My one frustration with the film is that the opening scene in 1937 doesn’t really give you a solid sense of the duo at the top of their game because it almost immediately dives into a conflict. It makes it hard to fully understand the change in 1953, where it leaps to in short order to the end of their career. It isn’t a fatal flaw in the movie, but one I wish director Jon S. Baird and writer Jeff Pope had polished away. I will grant, however, that the script does a delightful job of reflecting the comedy routines into their off-stage lives…sometimes in irony and sometimes not.
It’s wonderful to see an adult film that doesn’t rely on explosions, car chases, or action, but rather purely on the characters involved in a very quiet and real way. This is a story about two men that happen to be legends and are very much human and very much bound to one another. It is also a wonderful peek behind the performance curtain.
Imagine, if you will, a mash-up of Skins and How to Talk to Girls at Parties. If you’re picturing a painful look at adolescence, loss, and love with some truly odd ideas bolted on, you’re not going to be far off.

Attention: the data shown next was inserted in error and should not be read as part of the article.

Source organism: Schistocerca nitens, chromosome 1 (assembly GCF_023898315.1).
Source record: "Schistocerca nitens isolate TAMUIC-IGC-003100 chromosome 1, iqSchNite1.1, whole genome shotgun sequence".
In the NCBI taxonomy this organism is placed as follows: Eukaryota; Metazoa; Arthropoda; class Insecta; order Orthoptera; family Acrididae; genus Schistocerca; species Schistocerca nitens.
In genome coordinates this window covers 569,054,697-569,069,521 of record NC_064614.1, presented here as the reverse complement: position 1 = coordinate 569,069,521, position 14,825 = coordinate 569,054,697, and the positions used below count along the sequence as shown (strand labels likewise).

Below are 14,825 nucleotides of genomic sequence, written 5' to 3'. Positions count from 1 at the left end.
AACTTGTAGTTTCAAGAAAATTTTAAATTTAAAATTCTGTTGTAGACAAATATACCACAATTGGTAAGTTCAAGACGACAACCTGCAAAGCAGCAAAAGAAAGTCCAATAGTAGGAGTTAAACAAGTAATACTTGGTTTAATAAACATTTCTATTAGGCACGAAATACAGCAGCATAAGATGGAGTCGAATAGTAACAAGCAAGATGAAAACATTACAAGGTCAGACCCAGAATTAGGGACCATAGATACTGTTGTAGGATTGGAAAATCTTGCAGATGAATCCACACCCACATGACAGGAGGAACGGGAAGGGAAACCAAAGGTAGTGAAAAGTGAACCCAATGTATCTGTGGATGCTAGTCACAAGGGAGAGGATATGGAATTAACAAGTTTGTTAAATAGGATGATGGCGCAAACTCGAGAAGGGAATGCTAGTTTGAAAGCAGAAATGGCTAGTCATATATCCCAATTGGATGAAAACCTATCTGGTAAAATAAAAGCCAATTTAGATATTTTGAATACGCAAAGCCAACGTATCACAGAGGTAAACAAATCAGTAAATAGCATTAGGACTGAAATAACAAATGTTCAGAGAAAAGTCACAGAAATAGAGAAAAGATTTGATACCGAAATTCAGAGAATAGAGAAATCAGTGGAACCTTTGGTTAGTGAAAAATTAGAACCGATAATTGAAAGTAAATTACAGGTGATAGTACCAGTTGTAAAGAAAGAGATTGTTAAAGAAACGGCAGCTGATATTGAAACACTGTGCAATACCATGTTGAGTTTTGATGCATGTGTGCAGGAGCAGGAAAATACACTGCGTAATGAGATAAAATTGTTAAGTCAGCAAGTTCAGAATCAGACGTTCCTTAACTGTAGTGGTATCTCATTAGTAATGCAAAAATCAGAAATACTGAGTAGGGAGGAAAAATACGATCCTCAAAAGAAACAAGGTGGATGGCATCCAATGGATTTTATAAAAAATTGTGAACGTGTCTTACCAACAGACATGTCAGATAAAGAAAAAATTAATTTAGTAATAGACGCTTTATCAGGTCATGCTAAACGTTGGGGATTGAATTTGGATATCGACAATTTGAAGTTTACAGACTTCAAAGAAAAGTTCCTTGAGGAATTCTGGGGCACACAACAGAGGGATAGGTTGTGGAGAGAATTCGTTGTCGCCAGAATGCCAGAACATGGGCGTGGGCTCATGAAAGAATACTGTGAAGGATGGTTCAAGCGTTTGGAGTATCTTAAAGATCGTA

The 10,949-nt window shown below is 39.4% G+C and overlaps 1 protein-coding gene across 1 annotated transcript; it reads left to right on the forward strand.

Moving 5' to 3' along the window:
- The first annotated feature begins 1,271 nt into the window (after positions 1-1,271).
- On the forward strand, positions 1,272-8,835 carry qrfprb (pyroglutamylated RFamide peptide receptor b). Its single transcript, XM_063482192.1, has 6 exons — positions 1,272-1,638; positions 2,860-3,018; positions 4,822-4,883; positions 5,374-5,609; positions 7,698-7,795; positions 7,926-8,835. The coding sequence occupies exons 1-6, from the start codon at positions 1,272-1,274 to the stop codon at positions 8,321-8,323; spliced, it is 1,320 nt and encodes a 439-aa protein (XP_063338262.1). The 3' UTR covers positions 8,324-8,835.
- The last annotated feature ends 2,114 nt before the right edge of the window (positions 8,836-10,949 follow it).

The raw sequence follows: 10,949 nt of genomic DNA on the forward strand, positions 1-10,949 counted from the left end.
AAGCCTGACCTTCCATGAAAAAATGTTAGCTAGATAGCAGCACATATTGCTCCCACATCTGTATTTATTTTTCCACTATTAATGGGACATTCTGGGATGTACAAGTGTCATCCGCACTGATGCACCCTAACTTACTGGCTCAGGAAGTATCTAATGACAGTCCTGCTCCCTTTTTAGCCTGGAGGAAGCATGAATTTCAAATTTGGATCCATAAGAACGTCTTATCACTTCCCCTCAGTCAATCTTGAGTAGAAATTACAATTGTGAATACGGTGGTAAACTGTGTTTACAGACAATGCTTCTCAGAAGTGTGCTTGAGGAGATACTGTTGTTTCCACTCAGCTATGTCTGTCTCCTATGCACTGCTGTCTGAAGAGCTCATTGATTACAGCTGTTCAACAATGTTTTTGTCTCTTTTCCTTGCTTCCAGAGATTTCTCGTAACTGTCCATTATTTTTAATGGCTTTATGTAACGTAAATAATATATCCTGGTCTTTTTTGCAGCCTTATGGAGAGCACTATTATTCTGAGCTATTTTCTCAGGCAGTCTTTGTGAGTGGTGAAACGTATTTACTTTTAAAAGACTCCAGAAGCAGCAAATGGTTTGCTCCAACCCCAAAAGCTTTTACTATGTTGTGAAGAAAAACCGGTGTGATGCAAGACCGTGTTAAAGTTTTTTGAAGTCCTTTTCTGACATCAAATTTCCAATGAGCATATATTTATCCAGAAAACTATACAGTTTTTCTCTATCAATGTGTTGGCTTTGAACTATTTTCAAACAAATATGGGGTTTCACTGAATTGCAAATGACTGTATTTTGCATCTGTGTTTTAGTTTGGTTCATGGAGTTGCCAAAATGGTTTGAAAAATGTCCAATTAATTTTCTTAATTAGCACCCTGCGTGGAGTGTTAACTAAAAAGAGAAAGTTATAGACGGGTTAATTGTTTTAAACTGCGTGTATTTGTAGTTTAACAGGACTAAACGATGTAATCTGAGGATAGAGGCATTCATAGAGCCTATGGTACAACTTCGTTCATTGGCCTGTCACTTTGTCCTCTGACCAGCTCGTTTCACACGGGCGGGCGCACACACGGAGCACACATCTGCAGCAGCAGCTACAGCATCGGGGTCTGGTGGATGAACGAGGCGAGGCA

There is something wonderfully lyrical about Spaceship, Alex Taylor’s first feature as writer/director. It clearly expands on themes in his previous shorts and feels very personal. He also manages to make it all feel very unscripted, but controlled. And, while the story leaps from perspective to perspective in a sort of epic piece of spoken word theatre, it all inter-relates and builds as as the short movie goes on.
Despite the literary aspects, it is also a very bald look at teenage life and thoughts. Some of which is likely to be, well, alien to a portion of the audience. But that is part of the point. Taylor found a solid younger cast to pull off the challenge. Alexa Davies (Mama Mia: Here We Go Again) drives a good part of the story, with assistance from Tallulah Haddon (Black Mirror: Bandersnatch), Lara Peake (How to Talk to Girls at Parties), and a very important cameo by Steven Elder as well as a quiet thread kept in tact by Antti Reini.